Prices versus wages plus rental demand divided by coastal desirability are combining to drive down housing affordability in Coffs Harbour.
Prices versus wages plus rental demand divided by coastal desirability are combining to drive down housing affordability in Coffs Harbour.

Manhattan cheaper than Coffs Coast

IT is cheaper to live in sophisticated Manhattan than in casual Coffs Harbour according to a new global survey of housing affordability.

The seventh annual Demographia International Housing Affordability Survey has listed Coffs Harbour as the world’s fifth least affordable city in which to buy a house.

Unbelievably, this puts us behind Londoners and New Yorkers seeking to buy.

The survey bases affordability on median house price divided by gross annual median household income.

Survey author Joel Kotkin said the shift across Australia had been the most remarkable in the world.

“It was once the exemplar of modestly priced, high-quality middle-class housing and is now the most unaffordable housing market,” he said.

Hong Kong topped the Demographia list, followed by Sydney, Vancouver, Bournemouth and Dorset – and then Coffs Harbour.

With an average house price of $369,900 and an average income of $40,500, Coffs Harbour stood out because of its low household income rather than its high house prices.

Only one other city in the top 12 had lower house prices –Warwickshire in the UK had an average house price of $A294, 422, but its residents had much higher incomes – $53,414.

Hong Kong residents had the lowest incomes, $A34,469, and so struggled to buy homes at average house prices of $A394, 571.

Coffs Harbour has a labour force of 31,805 people, 2189 of them out of work, giving the city 29,616 working residents out of a population of 70,000 people, according to the small area labour market figures for the September quarter 2010.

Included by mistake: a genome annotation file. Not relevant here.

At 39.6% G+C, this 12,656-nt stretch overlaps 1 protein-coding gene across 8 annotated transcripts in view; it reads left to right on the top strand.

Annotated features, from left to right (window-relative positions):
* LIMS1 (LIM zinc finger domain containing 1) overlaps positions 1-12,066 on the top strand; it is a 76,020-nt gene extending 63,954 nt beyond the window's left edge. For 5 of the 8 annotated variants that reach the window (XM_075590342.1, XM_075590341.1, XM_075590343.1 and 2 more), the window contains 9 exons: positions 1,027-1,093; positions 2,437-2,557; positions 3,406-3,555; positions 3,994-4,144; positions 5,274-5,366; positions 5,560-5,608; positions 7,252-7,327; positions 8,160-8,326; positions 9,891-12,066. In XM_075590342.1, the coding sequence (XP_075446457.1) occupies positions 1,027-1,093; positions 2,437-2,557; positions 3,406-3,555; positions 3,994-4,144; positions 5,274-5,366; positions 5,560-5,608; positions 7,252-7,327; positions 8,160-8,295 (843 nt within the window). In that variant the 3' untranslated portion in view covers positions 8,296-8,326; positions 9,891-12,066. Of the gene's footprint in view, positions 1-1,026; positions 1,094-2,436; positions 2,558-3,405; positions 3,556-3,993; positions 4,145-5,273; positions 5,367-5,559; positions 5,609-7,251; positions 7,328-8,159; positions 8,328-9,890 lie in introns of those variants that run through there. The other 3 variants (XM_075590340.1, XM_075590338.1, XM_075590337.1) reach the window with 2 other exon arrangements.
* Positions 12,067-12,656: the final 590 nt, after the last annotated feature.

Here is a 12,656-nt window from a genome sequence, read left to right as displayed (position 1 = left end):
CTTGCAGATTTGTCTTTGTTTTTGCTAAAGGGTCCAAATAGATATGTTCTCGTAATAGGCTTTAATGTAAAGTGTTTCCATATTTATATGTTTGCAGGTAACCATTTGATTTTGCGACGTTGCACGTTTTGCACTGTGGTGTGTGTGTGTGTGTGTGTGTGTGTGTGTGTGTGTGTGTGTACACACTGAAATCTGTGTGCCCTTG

Coffs Harbour also has an above-average number of veterans and disability support pensioners, many of whom have moved from capital cities.

Coffs Harbour Uniting Church pastoral care worker Joan Howlett said she was surprised by the ranking.

“I did not think it was so bad,” she said, “but there is no work around and if there is any, it is only casual stuff.

“Once you get to 18 there is no casual work.”

The joint licensee of Coffs Coast real estate agency Unreal Estate, Chris Hines, said he was very surprised by the city’s ranking as new residents were generally pleasantly surprised by local house prices.

“There are a lot of factors – we don’t have a large workforce and there is no one large industry or agriculture, we survive on a lot of smaller industries,” Mr Hines said. “Coffs has a lot of retirees and we also have a university so we have a lot of students who are not in the workforce.”

He said the area was much more affordable than centres like Port Macquarie or Ballina.



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